The fuel price hike that hit South Africa today rolls back most of the price relief brought in recent months by the covid-19 lockdowns and the international oil glut.
The latest increase drives the price of 95 Unleaded petrol up to R14,42 per litre at the coast and R15,12 inland, while the cheaper 93 ULP grade rose to around R14,32 at the coast and R14,83 inland. This is just 78 cents less per litre than this year’s price peak of R15,71 for 93 ULP just before lockdown.
The price of 95 petrol increased by R1,72 per litre and 93 by R1.63 per litre, while diesel 0,05% increased by R1,73 per litre and 0.005% by R1.69 per litre. The price of illuminating paraffin is up by R2,14 per litre.
This means a tank of petrol will cost between R52 and R130 more, depending on what vehicle you drive.
Petrol users will be heavily affected by the fuel price hike as opposed to diesel users, because petrol is a regulated fuel and must be sold at a specific price, says Layton Beard, spokesperson for the Automobile Association (AA). Diesel is unregulated and can be sold at any price.
The fuel price hikes will be another blow to the agriculture sector, which is already struggling, said head of information and marketing at FNB Agriculture, Dawie Maree. He refers to the national lockdown which put produce prices under pressure and the drought that caused a massive reduction in crop quantity over the past few years.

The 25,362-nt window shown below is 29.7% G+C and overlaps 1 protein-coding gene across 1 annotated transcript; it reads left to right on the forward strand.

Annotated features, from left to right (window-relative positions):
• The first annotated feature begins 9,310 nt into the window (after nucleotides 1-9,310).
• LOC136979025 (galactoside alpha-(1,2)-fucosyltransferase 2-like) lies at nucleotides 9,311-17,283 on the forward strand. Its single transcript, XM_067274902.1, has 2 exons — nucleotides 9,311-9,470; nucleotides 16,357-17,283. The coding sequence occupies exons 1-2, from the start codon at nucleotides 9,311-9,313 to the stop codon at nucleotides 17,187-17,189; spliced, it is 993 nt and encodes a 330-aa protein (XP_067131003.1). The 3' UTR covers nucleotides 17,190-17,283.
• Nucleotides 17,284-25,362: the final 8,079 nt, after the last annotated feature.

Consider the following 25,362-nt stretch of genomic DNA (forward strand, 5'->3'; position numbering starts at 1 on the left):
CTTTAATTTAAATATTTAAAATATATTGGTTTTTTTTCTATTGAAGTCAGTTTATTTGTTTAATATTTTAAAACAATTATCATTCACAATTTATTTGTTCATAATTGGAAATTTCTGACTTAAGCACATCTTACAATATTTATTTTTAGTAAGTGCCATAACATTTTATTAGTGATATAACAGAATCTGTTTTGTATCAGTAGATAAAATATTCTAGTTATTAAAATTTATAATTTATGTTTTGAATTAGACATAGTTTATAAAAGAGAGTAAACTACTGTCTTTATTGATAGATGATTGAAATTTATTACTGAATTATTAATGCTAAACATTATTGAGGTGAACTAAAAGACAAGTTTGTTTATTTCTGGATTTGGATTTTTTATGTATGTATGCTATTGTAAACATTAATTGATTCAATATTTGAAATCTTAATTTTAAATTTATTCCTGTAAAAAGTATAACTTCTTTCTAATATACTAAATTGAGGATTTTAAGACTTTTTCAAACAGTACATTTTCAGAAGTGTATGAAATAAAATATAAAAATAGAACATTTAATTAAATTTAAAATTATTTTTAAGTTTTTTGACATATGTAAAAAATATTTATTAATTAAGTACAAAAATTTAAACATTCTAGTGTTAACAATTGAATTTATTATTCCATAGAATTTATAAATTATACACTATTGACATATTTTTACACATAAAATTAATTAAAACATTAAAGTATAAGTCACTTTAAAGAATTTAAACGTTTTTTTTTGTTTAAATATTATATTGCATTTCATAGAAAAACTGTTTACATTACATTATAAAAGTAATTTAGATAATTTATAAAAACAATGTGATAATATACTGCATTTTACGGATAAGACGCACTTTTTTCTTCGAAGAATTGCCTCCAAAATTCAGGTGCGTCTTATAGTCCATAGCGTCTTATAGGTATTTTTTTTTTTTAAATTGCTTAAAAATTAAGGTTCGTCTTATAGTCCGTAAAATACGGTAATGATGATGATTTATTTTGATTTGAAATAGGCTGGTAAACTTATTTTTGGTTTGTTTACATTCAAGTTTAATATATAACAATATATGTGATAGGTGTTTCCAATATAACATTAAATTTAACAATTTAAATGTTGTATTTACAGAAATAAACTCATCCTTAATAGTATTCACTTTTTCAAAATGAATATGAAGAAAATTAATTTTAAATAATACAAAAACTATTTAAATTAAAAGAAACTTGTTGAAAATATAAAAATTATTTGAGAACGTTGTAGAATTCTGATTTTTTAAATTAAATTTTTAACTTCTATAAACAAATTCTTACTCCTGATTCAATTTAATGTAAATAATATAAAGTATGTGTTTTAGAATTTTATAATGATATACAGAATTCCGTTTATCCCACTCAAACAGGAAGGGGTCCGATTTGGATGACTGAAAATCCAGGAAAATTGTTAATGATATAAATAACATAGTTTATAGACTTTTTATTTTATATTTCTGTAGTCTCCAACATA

Mzansi’s citrus and summer grain farmers are already in harvest season and the fuel price hikes will have a negative impact on their profitability, he says.
“Both citrus and grain are transported by means of roads. Should the fuel price increase, the farmer can’t increase his product price to the miller, because the miller still determines the price and the farmer is the price taker of that price. At the end farmers and consumers will have to absorb these increasing costs.”
“Small-scale farmers will be affected more than the commercial farmers because commercial farmers have bargaining power as opposed to a small-scale farmer who produces less,” he says.
According to agricultural economist Lunathi Hlakanyane, with every increase in fuel prices there will be a knock-on effect on the prices of farming inputs and transportation.
“Input costs are everything that go into production – your fuel, grain, pesticides, and anything that goes into producing any commodities a farm produces. And that obviously includes feed and medication if you are farming livestock.
“The coronavirus exacerbated farmers’ woes. Obviously in an industry that already has an oversupply of uncertainty and disruption, adding the fuel price hike you get a very bad mix. The coronavirus has tremendously compromised a lot of farmers and it has placed them in a very tight corner.”
He said that commercial farmers will be the hardest hit because their operations are massive and they are capital intensive. They also work with a lot of machinery that requires fuel, he says.